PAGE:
Posted 12 May 2007 - 10:04 PM
We used a tape measure and chalk to mark out ten foot increments on a straight, flat section of my street. We then wrote the accompanying numbers next to the marks.
This took us only about two to three minutes to do. This method was very simple, and gave us very accurate measurements. It's really basic, but I figured I'd post about it in an attempt to help reduce the amount of inaccuracy pertaining to gun ranges.
Posted 12 May 2007 - 10:08 PM
It was primitive, but simple enough. Simply pull it out 5 feet, then lay it on the ground. Chalk off where each 5' segment ends, pick it up and move it to the chalkmark. Add up each segment as 5' when reporting the range. Get as close to the dart range using 5' increments, then measure the last increment that is less than 5'.
The first time, though, I didn't think of chalk. So I was using random objects to mark the increments. Heheh..
Edited by frost vectron, 12 May 2007 - 10:09 PM.
"I am a leaf on the wind--watch how I soar" - Hoban "Wash" Washburne, Serenity.
Posted 12 May 2007 - 11:12 PM
Posted 12 May 2007 - 11:16 PM
Posted 12 May 2007 - 11:52 PM
"I bluff it. I don't throw my weight around and say I know what I'm doing." ~ Mick Jagger
Posted 13 May 2007 - 12:50 AM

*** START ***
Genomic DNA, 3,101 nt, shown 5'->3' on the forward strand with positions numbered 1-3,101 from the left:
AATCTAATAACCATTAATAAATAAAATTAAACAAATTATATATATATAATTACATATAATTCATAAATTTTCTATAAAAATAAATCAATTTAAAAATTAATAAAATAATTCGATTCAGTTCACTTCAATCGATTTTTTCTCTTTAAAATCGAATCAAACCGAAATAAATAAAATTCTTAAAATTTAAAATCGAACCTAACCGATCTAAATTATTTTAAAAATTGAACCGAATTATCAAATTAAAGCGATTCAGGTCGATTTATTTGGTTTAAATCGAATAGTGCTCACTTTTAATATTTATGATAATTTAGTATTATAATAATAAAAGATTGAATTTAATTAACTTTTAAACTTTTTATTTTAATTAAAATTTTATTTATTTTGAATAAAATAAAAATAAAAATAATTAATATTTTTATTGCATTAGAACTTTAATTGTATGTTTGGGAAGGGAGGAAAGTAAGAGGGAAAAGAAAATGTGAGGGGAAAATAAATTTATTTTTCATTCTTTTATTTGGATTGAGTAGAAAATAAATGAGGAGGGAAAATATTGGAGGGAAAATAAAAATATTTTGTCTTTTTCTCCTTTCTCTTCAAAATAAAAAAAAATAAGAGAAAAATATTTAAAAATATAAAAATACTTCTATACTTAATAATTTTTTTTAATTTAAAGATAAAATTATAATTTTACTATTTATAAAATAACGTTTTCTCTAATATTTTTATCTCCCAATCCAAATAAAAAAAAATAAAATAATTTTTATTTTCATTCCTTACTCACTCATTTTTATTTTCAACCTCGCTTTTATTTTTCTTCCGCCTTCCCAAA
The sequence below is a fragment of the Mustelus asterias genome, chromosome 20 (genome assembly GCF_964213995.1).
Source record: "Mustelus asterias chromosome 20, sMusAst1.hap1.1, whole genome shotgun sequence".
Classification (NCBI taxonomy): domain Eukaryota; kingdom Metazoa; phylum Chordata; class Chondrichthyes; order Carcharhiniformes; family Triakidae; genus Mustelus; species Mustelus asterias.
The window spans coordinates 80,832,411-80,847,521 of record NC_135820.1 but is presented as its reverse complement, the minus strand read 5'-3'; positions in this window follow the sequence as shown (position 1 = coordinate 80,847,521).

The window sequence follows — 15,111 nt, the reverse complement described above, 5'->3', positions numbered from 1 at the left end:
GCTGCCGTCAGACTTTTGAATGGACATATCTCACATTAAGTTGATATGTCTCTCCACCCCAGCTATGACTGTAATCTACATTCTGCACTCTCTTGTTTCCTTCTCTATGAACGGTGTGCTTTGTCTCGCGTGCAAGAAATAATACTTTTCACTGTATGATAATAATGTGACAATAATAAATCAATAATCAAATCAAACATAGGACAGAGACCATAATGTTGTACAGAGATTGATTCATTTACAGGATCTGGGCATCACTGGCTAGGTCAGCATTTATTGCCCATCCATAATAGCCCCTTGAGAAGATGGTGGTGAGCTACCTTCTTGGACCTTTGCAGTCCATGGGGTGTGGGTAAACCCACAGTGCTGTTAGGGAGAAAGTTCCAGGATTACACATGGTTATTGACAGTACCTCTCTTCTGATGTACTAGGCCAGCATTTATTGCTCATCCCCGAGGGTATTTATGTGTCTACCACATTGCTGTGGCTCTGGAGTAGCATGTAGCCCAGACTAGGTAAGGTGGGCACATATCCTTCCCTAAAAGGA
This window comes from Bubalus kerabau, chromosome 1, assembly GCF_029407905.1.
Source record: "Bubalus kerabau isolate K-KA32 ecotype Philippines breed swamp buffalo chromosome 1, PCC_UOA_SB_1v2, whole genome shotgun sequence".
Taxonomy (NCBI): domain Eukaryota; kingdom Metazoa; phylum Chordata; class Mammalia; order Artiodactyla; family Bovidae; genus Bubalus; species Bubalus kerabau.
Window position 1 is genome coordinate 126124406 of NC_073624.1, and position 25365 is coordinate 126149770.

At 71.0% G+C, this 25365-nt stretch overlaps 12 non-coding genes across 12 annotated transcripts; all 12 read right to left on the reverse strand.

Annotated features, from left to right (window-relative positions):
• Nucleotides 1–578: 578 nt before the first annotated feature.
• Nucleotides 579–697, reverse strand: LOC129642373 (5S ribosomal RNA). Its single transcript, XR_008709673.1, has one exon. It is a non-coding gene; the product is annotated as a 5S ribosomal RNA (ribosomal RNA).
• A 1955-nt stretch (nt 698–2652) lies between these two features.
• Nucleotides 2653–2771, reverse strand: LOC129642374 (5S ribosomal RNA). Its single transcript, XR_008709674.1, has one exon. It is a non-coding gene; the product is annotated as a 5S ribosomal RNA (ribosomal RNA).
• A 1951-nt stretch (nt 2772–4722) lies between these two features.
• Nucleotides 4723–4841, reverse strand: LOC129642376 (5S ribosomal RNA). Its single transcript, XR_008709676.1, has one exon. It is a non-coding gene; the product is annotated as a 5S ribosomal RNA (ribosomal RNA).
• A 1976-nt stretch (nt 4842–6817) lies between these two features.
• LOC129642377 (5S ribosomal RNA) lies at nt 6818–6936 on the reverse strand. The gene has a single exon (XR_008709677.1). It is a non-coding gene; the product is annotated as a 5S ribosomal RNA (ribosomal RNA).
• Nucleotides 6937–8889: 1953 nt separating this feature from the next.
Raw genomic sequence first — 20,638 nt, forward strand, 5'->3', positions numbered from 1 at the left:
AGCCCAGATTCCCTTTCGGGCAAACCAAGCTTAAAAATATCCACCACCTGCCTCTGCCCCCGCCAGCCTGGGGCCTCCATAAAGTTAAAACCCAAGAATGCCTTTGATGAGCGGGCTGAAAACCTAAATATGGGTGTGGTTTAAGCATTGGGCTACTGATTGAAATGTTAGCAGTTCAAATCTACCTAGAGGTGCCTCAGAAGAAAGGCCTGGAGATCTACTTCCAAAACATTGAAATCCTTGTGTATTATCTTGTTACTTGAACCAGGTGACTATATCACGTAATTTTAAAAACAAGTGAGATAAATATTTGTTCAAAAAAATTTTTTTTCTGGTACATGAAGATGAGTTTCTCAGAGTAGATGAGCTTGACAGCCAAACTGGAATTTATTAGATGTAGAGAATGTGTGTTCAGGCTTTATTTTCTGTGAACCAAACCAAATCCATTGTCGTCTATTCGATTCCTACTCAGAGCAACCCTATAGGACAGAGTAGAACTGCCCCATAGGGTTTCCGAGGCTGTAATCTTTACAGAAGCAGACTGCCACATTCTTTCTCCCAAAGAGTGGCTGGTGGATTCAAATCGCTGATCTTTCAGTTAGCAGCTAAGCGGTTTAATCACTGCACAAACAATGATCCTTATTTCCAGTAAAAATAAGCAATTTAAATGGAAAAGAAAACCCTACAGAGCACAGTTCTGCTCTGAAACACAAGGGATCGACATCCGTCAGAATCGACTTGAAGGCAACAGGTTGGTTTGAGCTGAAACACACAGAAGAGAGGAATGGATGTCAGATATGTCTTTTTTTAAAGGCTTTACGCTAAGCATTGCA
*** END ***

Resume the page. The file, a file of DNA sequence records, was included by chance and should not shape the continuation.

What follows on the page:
Our driveway is almost 400 feet long, so I have lots to work with. I shoot, then walk the wheel to the estimated point of contact with the ground. Most stronger blasters skip their darts about 5 - 10 feet on hard surfaces like asphalt or concrete so I'll subtract that amount from the total.
For smaller ranges, I use our swimming pool deck, which is a bit over 60 feet long, and conveniently marked out as Carbon said, in 5 foot segments.
None of my blasters shoot over 100-120 feet (SM5k, SM1500), so I generally don't worry too much about ranges. I worry more about working on my rushing than anything else. Well that, and my modded blasters breaking.
<!--quoteo(post=209846:date=Feb 5 2009, 06:27 PM:name=boom)--><div class='quotetop'>QUOTE(boom @ Feb 5 2009, 06:27 PM) </div><div class='quotemain'><!--quotec-->
It's to bad you live in hawaii I bet there are not many wars there.Wait what am I saying<b> you live in hawaii you lucky bastard.</b>
Posted 13 May 2007 - 07:37 AM
Posted 13 May 2007 - 07:54 AM
Later all, Mod out
Posted 13 May 2007 - 09:56 AM
Posted 13 May 2007 - 03:25 PM
Posted 13 May 2007 - 04:32 PM
The real issue as I see it isnt the length of the shot. Any idiot can measure that. The inconsistencies come from the verticle position of the gun and the angle. Most people probably fire a gun from about 4-5 feet up in non-testing circumstances. If anything needs to be standardized, firing height and angle are the problems. That said, I commend Mod Man for taking the initiative.
Yes, but the problem is that not everybody is the same height or really cares too much about a foot or two of range added/subtracted because they are tall/short. As for the angle issue, just lay the damn gun on a table or ledge. It's close enough to be considered "level" or "flat".
To measure my ranges, I know that from one end of my drive way to the other is 60', so I just mark out 10' increments after that and measure from there. Or, I do what Piney does with the measuring wheel.
I never really cared too much for range debates. I just use what works and what's fun to use, regardless of what you people say yours can do.
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